Young people hit hard as U.S. poverty rate increases to 15.1 percent
Posted: 09/13/2011 08:32:55 AM PDT
Joblessness pushed an additional 2.6 million people into poverty last year as 15.1 percent of Americans and 16.3 percent of Californians were living under the poverty line -- the highest rate since 1993, according to 2010 U.S. census statistics released Tuesday.
"I never thought it was going to be this bad," said Celina Lopez, a single mother of two young children who has moved in with her grandmother in El Sobrante. "My situation is pretty scary, in terms of housing, kids and being able to provide for them. I didn't think it would be this hard to find a job."
The national poverty rate rose from 14.3 percent in 2009, and it increased most dramatically for children and the youngest working-age adults, those from 18 to 24.
The number of people who did not work at all last year was "the single most important factor" causing the poverty spike, said Trudi Renwick, chief of the Census Bureau's poverty statistics branch.
"It's just a wretched time to be starting out in your career," said Kristen Lewis, co-director of the nonprofit American Human Development Project. "Unfortunately, it's been tremendously difficult for people trying to get their first job."
About 46.2 million people were in poverty in 2010, the highest number since the government began tracking poverty in 1959. For a family of four with two children, poverty means making less than $22,113 a year. The
U.S. poverty threshold is $11,344 for a single adult younger than 65, and advocates have long pointed out that an income at that level amounts to even less for residents of the Bay Area, with its high cost of living.
Relying on relatives
The grim statistics come as President Barack Obama battles Republicans over the effectiveness of attempts to stimulate the economy and a new jobs bill he proposed last week.
Real median income dropped by 2.3 percent to $49,445. The largest income decline was for households with young people from the ages of 15 to 24, while the second highest decline was for households with people in the 45-to-54 age group.
Lopez, 27, is one of many working-age adults who found refuge in an elder relative's home after struggling to find a job. The poverty rate would probably be much worse had millions of American families not doubled up over the course of the 18-month recession that began in December 2007, Renwick said.
Of people ages 25 to 34 who are living with their parents, just over 8 percent live in a poor household, Renwick said, but if they depended on their own income and lived on their own, close to half of those 25- to 34-year-olds would be classified as poor. Nearly 41 percent of all female-headed households are poor.
Lopez said she and her children, 6 and 4, are "pretty much homeless," because her grandmother's home is in foreclosure and they have been moving from place to place. She is cleaning houses and studying at Diablo Valley College in hopes of improving her likelihood of getting a full-time job. She hasn't had one in more than a year.
Her best year economically was 2008, "when I was working, I was doing really good. I had my own place. Everything was really stable," she said.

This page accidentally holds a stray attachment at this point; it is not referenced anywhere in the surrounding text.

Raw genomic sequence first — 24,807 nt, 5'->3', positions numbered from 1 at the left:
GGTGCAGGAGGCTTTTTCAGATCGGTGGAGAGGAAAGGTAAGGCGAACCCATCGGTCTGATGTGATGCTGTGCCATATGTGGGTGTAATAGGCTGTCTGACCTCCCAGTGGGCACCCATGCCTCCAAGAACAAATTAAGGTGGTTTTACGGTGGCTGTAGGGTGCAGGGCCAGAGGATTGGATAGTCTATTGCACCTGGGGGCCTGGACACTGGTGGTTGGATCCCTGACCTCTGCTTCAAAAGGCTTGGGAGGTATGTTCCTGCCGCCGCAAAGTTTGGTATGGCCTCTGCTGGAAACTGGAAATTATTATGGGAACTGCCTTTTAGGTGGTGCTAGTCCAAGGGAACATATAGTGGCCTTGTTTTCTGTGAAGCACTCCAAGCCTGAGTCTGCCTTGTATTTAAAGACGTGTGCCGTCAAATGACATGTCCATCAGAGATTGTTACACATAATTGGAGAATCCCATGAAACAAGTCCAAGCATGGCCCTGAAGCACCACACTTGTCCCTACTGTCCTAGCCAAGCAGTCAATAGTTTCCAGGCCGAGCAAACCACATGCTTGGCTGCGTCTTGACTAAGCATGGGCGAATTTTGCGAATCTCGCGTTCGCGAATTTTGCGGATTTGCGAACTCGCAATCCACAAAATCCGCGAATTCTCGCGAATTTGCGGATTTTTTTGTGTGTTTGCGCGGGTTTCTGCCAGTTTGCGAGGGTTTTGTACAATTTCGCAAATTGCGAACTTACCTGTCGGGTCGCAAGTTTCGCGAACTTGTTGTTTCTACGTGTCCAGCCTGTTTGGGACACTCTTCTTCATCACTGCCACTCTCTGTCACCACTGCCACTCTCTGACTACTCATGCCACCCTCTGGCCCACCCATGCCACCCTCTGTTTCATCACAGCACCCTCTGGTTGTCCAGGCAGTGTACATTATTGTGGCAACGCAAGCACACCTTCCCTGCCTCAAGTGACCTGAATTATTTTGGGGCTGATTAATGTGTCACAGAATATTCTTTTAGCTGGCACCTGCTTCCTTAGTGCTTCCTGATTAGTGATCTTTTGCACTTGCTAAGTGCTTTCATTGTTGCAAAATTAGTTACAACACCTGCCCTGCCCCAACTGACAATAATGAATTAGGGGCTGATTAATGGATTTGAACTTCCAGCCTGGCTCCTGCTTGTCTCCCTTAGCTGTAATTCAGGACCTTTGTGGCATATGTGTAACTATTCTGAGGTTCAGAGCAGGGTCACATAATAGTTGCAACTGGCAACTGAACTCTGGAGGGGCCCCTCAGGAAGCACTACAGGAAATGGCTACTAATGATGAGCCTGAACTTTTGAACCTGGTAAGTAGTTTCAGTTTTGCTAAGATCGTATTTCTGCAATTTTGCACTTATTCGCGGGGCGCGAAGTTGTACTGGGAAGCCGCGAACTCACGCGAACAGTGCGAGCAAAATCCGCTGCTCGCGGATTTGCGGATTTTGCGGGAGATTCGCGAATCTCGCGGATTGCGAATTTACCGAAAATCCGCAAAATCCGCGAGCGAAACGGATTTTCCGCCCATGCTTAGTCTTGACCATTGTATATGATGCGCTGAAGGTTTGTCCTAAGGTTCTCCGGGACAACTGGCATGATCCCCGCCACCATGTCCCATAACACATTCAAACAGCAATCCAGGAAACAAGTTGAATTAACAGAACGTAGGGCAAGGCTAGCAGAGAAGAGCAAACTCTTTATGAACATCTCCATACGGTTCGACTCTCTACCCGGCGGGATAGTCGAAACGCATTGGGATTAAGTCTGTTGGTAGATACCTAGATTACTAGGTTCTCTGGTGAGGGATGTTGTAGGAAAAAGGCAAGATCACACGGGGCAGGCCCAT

Concord cosmetologist Monica Kicki, also a mother of two, said her income today is half what she made two years ago. She had hoped to send her son to private school after his neighborhood public school closed this year. He was disappointed to learn she couldn't afford it.
The 36-year-old mother had a steady job at Macy's until the spring and has been working since she was a teenager.
"When I go on Craigslist, I see all these jobs, but when you apply, they want so much from you but pay very little," Kicki said. "They want you to have all this schooling, all this experience."
She has considered going back to school but is not sure it is worth the cost.
Safety net for elderly
Income from unemployment and Social Security benefits counts toward total personal income in the census statistics, but not food stamps, tax credits and other government help. Although all generations experienced a decline in median income, seniors had the lowest poverty rate increase, in part because Social Security recipients received cost-of-living increases of 2.3 percent in 2007 and 5.8 percent in 2008.
"Elderly are the most protected from falling into deep poverty in this country," said Lewis, who proposes investments in education and jobs creation that could help get Californians out of poverty. It is a social crisis as much as a monetary crisis, said Lewis, because "jobs are about more than just a paycheck. They matter for your physical and mental health, your family's stability."
"Poverty feels intractable to a lot of people, but when we as a country put our mind to it and try to do something about poverty, we really make headway," Lewis said.
The poverty rate grew for all racial groups except for Asian-Americans and was highest for African-Americans and Latinos, at about 27 percent.
The new director of the Alameda County Social Services Agency said more people of all walks of life have come to her office for cash assistance, food stamps, paid child care and guidance in finding jobs. Lori Jones said she wants to break down the "stigma around social services" that has prevented many families on the edge from seeking help.
"There are more people in need of temporary assistance, a hand up," Jones said.